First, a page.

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“The People in the Picture” Takes a Journey into the Past
“The People in the Picture”
Directed by Leonard Foglia
Roundabout Theatre Company
254 West 54th Street
Opened April 28, 2011
Tues. at 8pm, Wed at 2pm & 8pm, Thurs. & Fri. at at 8pm, Sat. at 2pm * 8pm, Sun. at 2pm
Tickets: $37 - $122 (212) 719-1300 roundabouttheatre.org
Closes June 19, 2011
Reviewed by Paulanne Simmons May 5, 2011
At a time when the most successful musicals on Broadway are about either a group of Mormons trying to convert Africans who curse God in the most profane terms, three drag queens traveling into the heart of Australia or an aspiring songstress who hides out in a convent after witnessing a murder, it takes a special kind of chutzpah to produce a show about a Jewish grandmother struggling to teach her granddaughter about her life in the Yiddish theater before the Holocaust. Apparently Roundabout Theatre and Tracy Aron had it.
“The People in the Picture” has a book and lyrics by Iris Rainer Dart, author of the bestseller Beaches; and music by Mark Stoller, the composer behind “Smokey Joe’s Cafe, and Artie Butler (“Here’s to LIfe”). It is directed by Broadway veteran Leonard Foglia and features the incomparable Donna Murphy as the feisty grandmother. It even has an adorable young lady with a great set of pipes, Rachel Resheff, playing the granddaughter, and another adorable young lady Andie Mechanic, plays her mother, Red (NIcole Parker) as a little girl.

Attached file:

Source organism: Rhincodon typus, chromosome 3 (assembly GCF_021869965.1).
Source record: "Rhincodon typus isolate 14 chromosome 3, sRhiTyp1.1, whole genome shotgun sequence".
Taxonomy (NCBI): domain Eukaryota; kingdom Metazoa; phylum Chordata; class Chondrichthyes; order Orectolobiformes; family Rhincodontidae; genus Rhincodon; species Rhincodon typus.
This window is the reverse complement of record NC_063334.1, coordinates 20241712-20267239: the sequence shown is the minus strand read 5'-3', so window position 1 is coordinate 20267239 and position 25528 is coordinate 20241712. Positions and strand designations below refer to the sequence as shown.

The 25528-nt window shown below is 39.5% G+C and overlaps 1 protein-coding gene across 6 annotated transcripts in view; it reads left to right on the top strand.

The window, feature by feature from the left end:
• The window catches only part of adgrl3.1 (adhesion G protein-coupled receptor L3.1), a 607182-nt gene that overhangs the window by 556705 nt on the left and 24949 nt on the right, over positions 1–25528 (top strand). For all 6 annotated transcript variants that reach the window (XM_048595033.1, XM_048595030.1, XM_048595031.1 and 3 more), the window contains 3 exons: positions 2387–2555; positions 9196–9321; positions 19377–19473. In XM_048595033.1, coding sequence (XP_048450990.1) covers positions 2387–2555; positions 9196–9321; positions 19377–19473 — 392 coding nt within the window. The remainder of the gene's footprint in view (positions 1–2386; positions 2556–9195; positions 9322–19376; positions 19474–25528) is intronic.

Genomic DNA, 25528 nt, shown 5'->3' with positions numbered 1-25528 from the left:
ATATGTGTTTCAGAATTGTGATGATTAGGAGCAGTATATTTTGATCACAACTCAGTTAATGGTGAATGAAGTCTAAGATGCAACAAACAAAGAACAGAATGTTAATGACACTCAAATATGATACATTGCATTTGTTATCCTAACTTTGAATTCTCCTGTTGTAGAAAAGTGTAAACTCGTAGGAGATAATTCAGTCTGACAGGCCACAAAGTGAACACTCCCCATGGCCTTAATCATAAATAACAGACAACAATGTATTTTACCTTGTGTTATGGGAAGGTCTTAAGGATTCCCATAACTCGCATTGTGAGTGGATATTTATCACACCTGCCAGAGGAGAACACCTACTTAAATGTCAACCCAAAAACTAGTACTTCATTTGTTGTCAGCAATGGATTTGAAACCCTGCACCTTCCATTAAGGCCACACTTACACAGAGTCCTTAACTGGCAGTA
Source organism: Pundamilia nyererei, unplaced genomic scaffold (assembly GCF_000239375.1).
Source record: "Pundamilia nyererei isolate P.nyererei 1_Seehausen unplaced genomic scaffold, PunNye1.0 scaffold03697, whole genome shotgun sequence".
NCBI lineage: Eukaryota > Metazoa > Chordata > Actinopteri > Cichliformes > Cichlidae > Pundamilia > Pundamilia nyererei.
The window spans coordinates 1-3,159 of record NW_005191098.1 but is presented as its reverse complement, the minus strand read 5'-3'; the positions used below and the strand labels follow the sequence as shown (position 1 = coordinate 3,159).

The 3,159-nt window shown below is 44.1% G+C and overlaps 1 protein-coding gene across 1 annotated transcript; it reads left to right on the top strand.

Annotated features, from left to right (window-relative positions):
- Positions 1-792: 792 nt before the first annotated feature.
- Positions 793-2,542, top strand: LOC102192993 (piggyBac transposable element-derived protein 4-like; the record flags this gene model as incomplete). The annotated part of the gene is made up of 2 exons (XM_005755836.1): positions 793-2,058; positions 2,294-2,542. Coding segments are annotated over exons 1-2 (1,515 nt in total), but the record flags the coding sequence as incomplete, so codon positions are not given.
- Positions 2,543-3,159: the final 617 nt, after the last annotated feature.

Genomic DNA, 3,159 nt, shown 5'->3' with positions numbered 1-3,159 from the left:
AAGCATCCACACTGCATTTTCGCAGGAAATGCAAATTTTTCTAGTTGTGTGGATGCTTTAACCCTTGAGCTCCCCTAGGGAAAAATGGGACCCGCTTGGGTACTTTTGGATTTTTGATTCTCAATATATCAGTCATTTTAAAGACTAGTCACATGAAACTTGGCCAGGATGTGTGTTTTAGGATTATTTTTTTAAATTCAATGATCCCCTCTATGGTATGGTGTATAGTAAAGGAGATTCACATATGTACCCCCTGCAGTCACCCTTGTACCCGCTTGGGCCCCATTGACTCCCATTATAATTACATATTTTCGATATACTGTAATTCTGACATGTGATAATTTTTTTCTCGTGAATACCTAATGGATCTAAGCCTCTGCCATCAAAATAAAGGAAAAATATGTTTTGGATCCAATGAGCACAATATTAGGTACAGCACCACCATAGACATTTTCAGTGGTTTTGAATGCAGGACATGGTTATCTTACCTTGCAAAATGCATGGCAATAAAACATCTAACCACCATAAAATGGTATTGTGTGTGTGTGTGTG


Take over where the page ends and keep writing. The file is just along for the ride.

But when cynicism prevails, nothing can save this overly sincere work from the critic’s knife. Of course in many ways the show itself is to blame. We’ve all seen much of it before: the strong-willed but declining elderly woman, the ambivalent daughter, the innocent child who becomes a victim of problems she did not create. But “The People in the Picture” does offer some interesting twists that should not be ignored.
Firstly, the portrayal of the Yiddish theater by Joyce Van Patten, Hal Robinson Lewis J. Stadlen and Chip Zien is both accurate and fascinating. Secondly, the score, inflected with Klezmer and middle-Europe tunes, is delightful. Who could resist the comedic “Ich, Uch, Feh,” which commemorates the sounds of Yiddish, or the haunting “We Were Here” and “Remember Who You Are”? And finally, Murphy’s seamless transformations back and forth between her character’s older and younger selves is a marvel to witness.
What’s more, the plot does take some unexpected turns when the the past is completely revealed to young Jenny. This leads to a totally satisfying and understandable ending, something not always welcomed by the intelligentsia.
Ricardo Hernandez’s set, dominated by a picture frame in which the people in the picture come to life, may not do a perfect job in evoking the era, but it does set the stage for the mood of nostalgia that prevails throughout the show.
Before closing, I must make one confession, the lullaby “Oyfen Pripitchik,” which plays a prominent role in the musical, is one my mother sang to me when I was a child, a lullaby she no doubt learned from her mother.
But then, isn’t that what this admittedly schmaltzy show is all about? And what’s so wrong with remembering and honoring our past, and teaching it to our children?
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